Txt spk trns 20
Twenty years ago today on Dec. 3, 1992 a fairly ordinary text message that read "Merry Christmas" was sent from a personal computer (phones back then didn't have keyboards, remember) to a mobile phone.
In any other circumstance this would be anything but riveting. This, however, was no ordinary occasion — it was actually the first ever text message the world had ever seen.
A 22-year-old British engineer named Neil Papworth of Sema Group, an Anglo-French IT services company, sent the text on its digital journey to Vodafone director (at the time) Richard Jarvis — who was out at a Christmas party — and his Orbitel 901 mobile, a man later bestowed with the task of persuading manufacturers to adopt the SMS technology.
At the time, Papworth was completely unaware of the significance of his message and the revolution it would cause in the mobile world. As he explained at the 15th anniversary of the SMS: "We thought SMS was a clever way for a company's staff to send simple messages to one another. I'd never have predicted that it would spread into the consumer world and become what it is today."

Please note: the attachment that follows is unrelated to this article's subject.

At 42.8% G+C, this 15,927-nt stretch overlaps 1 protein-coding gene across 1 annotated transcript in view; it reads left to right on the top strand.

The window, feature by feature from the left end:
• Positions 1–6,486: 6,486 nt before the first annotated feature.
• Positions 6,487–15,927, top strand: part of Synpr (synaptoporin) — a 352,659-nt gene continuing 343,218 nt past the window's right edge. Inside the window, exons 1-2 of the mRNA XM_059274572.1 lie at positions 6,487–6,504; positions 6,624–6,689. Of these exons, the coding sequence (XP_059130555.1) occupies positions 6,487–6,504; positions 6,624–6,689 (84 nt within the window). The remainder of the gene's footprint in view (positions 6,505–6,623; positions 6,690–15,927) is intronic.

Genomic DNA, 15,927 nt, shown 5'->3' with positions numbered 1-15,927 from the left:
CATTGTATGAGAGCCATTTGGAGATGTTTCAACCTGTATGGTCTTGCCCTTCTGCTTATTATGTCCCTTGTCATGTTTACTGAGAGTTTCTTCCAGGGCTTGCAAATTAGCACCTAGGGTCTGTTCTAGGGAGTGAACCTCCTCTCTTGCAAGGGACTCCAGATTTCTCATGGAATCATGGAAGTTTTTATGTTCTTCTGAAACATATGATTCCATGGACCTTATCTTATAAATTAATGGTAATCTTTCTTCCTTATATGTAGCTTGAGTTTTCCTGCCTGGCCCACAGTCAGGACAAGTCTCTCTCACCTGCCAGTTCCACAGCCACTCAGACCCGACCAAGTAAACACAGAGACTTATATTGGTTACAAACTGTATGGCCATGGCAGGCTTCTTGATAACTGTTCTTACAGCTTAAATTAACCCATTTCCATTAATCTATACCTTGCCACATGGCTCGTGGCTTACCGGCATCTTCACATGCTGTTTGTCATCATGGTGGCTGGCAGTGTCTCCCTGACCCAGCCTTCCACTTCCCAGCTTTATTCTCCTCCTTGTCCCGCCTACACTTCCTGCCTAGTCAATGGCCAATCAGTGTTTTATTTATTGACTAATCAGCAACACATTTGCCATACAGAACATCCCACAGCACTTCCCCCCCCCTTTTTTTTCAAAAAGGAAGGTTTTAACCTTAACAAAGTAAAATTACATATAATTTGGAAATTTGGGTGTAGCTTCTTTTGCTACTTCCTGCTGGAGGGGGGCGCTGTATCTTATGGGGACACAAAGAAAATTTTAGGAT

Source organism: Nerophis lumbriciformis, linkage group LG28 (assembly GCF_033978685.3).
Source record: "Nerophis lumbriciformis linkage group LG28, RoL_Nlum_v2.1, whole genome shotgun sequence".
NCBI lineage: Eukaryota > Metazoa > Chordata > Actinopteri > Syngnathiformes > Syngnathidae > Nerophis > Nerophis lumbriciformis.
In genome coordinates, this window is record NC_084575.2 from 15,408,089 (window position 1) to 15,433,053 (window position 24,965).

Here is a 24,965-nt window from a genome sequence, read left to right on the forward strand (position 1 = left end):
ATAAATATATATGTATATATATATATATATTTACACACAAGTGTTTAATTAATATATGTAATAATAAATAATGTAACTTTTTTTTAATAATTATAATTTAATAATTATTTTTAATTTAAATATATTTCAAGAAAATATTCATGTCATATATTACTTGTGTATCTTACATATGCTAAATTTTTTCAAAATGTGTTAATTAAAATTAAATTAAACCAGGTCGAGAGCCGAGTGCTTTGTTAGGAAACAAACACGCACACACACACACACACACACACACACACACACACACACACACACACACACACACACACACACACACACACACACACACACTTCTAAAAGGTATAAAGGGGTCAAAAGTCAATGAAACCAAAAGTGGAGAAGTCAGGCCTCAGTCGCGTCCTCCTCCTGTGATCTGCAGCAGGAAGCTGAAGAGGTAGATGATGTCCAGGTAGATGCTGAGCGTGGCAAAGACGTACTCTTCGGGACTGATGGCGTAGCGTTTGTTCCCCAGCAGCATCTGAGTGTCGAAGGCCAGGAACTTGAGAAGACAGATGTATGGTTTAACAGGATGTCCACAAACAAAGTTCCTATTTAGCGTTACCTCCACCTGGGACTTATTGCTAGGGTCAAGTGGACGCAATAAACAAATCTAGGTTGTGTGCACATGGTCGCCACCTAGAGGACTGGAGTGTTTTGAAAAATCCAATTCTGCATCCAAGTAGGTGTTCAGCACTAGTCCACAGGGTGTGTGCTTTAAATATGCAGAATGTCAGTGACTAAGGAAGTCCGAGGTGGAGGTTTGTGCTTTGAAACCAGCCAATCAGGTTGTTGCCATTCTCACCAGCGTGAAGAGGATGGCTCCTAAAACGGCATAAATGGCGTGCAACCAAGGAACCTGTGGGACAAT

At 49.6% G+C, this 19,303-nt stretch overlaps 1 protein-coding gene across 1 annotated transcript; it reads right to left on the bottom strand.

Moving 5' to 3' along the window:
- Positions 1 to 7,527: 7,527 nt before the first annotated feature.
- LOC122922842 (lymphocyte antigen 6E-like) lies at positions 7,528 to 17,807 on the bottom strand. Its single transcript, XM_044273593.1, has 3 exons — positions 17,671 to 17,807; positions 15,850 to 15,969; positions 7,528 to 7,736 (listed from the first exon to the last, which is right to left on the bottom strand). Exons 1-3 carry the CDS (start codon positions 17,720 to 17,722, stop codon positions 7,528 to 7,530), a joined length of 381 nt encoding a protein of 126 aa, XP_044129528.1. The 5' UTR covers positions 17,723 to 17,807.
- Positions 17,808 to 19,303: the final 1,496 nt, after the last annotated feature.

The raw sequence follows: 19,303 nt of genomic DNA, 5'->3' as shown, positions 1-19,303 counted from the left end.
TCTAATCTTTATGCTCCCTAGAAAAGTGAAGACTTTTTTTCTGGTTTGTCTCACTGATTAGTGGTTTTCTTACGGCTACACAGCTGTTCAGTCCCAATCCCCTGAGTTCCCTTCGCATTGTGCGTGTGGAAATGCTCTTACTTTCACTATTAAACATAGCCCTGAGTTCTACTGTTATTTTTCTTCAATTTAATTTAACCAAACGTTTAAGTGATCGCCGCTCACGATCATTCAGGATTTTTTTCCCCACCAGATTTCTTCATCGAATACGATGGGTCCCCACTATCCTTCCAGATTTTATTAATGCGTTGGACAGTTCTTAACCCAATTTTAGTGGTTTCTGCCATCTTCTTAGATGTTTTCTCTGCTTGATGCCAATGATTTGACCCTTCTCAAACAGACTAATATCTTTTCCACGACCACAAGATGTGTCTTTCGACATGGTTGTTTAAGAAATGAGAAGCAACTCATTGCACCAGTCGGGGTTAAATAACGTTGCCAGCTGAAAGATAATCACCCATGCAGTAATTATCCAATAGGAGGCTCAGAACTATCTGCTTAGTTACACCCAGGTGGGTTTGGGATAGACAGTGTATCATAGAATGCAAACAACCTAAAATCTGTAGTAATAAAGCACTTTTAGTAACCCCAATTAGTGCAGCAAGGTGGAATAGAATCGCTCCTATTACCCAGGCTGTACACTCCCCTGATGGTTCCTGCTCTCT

Before the advent of agriculture 10,000 years ago, humans got their food by hunting, gathering, and fishing. Scientists are turning to these ancient me... More Before the advent of agriculture 10,000 years ago, humans got their food by hunting, gathering, and fishing. Scientists are turning to these ancient methods of subsistence for insights into how we can feed our growing global population in years to come—without overwhelming the planet. In its September 2014 issue, National Geographic magazine explores the evolution of the human diet across a wide spectrum of cultures: http://www.nationalgeographic.com/foodfeatures/evolution-of-diet/ By 2050 we'll need to feed two billion more people. Click here for a special eight-month series exploring how we can do that—without overwhelming the planet: http://food.nationalgeographic.com.
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